Lucy Martin: “That doesn't stop.”

Donna Naughton: “That doesn't stop, it's an on-going study. But, in the meantime, we're also learning there's things in places that we hadn't looked before. We find out more about their distribution, There's also climate change – is altering species distributions – sometimes for the better, sometimes for the worse. I wanted to make a snapshot of what we knew about Canada just at the beginning of the changes in climate change. So that we had a benchmark to go by, in future. So that when I left the museum – which I have done already – all of the experience and knowledge that I'd accumulated was written down so that the next person didn't have to do it.”

Donna Naughton: “One of my jobs in my 37 years at the museum was to answer questions from the public. So anybody who phoned or emailed with a mammal question got sent to my desk. So I had a pretty good idea of what the Canadian public wanted to know and how they would like it answered. A lot of times you get a question from a school child, who doesn't even really know how to ask the question properly. But you get a feel for what they really want to know. Because sometimes you can just say a simple one-word answer: 'yes', 'no'. But that's not the whole story for them. So that sort of flavored my approach to this book. I wanted to try to answer as many questions as I knew the answers to about all the species, so that anybody who was look for what they might have seen, or run across – or run over – could look up and get what they're looking for.”

Lucy Martin: “It's the reference desk's reference guide to everything you wanted to know about mammals!”

Donna Naughton: “Well, it's not everything. Of course I had to edit it. I couldn't possibly – it's over half a million words as it is. I could have written double that – easily – and didn't. Because most of the additional stuff is so esoteric that few of the public would be interested. And, in fact, probably a lot of what's in there already is esoteric for a lot of the public. But there's always somebody who has that specific question: 'What's the gestation period of a something or other?' 'How long before the kids come out of the den?' You know? All that kind of stuff. And also: there's the cool factor! If I'm looking through a paper – and I've read thousands of them – and something pops out and I think 'Oh my gosh, that's right! That is so logical, I never thought of that!' That's the kind of stuff that has to go in. And it may be something that nobody ever asks me. But, oh my gosh! I thought they needed to know. So I put it in!”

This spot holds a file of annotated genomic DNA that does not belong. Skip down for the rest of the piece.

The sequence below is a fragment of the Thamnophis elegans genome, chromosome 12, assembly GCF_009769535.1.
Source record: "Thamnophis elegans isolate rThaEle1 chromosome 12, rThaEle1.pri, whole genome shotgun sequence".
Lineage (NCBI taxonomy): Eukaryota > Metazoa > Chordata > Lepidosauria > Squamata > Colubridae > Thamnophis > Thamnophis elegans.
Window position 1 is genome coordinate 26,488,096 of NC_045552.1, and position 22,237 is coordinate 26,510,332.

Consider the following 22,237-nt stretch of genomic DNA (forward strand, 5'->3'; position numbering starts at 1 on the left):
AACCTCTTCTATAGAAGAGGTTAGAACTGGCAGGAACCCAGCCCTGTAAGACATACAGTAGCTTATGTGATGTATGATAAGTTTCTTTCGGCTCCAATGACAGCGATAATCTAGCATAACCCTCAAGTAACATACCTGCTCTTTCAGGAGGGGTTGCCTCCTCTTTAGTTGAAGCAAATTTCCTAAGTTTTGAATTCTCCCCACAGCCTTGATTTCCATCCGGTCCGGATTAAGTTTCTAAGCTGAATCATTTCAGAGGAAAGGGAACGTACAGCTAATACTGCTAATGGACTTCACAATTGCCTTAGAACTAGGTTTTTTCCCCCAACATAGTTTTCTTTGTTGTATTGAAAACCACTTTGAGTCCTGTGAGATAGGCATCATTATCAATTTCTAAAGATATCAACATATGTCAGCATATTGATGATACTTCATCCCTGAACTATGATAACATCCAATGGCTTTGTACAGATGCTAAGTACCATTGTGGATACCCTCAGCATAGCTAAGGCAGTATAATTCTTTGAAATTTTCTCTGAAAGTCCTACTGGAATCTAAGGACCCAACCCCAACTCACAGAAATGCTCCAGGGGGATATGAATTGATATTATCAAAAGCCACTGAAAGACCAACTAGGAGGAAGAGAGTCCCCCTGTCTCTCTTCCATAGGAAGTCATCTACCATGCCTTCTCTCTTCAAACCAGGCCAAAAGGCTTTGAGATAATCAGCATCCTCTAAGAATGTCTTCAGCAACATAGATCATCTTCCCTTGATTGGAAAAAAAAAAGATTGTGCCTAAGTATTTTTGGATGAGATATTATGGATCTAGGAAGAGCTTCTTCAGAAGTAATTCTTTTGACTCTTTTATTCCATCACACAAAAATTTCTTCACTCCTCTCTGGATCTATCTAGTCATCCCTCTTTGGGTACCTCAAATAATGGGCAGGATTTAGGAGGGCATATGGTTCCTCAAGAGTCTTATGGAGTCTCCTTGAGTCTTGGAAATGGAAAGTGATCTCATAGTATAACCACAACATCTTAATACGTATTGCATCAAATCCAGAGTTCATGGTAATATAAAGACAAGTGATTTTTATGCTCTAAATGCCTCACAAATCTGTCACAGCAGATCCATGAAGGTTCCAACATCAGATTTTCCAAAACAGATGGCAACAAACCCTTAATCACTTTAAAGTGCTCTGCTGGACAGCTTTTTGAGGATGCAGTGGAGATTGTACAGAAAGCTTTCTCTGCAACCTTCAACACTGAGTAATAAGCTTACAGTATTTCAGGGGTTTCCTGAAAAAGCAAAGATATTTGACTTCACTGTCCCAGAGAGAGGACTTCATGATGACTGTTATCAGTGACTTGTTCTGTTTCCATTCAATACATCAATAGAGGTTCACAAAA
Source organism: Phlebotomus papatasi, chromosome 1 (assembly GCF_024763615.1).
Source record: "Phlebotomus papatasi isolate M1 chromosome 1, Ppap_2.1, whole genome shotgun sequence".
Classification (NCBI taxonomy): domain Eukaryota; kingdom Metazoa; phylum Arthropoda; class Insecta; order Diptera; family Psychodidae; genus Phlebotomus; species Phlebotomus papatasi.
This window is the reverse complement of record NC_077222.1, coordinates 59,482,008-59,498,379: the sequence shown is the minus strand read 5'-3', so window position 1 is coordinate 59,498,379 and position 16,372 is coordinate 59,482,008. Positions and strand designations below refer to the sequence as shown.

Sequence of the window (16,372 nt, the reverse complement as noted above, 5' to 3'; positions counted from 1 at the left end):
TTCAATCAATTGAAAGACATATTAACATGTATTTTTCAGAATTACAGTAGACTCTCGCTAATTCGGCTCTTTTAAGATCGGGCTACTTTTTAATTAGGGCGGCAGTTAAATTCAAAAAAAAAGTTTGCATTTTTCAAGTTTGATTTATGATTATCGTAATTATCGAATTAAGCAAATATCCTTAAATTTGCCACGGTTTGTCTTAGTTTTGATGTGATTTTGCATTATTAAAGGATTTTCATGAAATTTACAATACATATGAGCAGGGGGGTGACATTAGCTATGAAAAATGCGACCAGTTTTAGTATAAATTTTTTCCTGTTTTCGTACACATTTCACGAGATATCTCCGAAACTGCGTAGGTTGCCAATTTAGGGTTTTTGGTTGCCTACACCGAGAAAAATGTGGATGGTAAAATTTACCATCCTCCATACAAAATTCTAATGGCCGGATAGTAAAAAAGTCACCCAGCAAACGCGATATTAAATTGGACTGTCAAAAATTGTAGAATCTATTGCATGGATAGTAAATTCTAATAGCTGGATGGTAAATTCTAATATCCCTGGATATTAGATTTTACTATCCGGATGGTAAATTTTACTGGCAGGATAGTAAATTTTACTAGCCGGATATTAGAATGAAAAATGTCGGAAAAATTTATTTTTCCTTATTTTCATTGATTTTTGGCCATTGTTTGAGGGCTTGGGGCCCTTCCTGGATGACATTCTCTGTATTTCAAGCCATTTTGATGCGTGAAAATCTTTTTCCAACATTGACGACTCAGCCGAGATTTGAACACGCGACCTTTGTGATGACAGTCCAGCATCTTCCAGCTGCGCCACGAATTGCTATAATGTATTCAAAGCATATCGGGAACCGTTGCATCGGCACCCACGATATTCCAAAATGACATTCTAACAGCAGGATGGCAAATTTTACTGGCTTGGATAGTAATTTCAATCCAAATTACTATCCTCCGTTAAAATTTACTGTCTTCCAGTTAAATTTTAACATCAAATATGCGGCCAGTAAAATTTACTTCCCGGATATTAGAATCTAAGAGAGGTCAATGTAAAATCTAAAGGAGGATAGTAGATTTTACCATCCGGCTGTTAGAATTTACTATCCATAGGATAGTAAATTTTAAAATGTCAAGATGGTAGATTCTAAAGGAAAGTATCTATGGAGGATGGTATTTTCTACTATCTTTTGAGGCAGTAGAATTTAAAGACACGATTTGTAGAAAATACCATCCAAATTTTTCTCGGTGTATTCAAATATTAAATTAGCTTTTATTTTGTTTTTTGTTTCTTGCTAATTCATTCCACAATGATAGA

Donna Naughton: “It was a very major leap of faith to hand all of that over to University of Toronto Press and have them came up with a phenomenal design. They just made such a useable book out of that. It's amazing how such complex information and complex numbers of graphics and pictures, and paintings and maps all gets put together into something that people can just flip through and find everything, boy!”

Lucy Martin: “You mentioned earlier that this book was written and produced and published in Canada.”

Donna Naughton: “Oh, absolutely! Yes! And printed in Canada, too.”

Lucy Martin: “That's not easy to do anymore.”

Donna Naughton: “No, it isn't. It isn't. And University of Toronto Press they orchestrated the editing phase, the proofreading phase. They found the designer, they found the printer – a Quebec City printer. It's a gorgeous presentation, with great color, great detail – the paintings look tremendous – and they didn't have to go to Taiwan. It was really, really great.”

Lucy Martin: “Is the French version out yet? I know you were looking forward to this being published in both official languages.”

Donna Naughton: “Yes, indeed I am. It's gone through the translation phase, it's gone through the French editing phase. It's probably just finishing up the lay-out chain – because, obviously, the French is larger and it's a fairly big deal to adapt the lay-out to the French version. It should be out soon.”

Lucy Martin: “Now, it's Canadian mammals, but you map them as they naturally occur – anywhere – on the planet.”

Donna Naughton: “Exactly. Partially because of climate change. But also just because I felt quite strongly that Canadians need to be able to see their fauna in global context. Most of the mammals that occur in the northern U.S. – including Alaska and the northern mainland states – occur in Canada. So the book is usable from from Alaska through the U.S. It's getting to be a much smaller world than it ever used to be – and it never was all that big to begin with. Because everything's connected. And the mammals are the kind of the top of the line. And what happens to them indicates what's happening elsewhere, and below them, with other species, with other ecologies and other habitats.  It's all part of the big picture. And people need to be able to see the big picture.”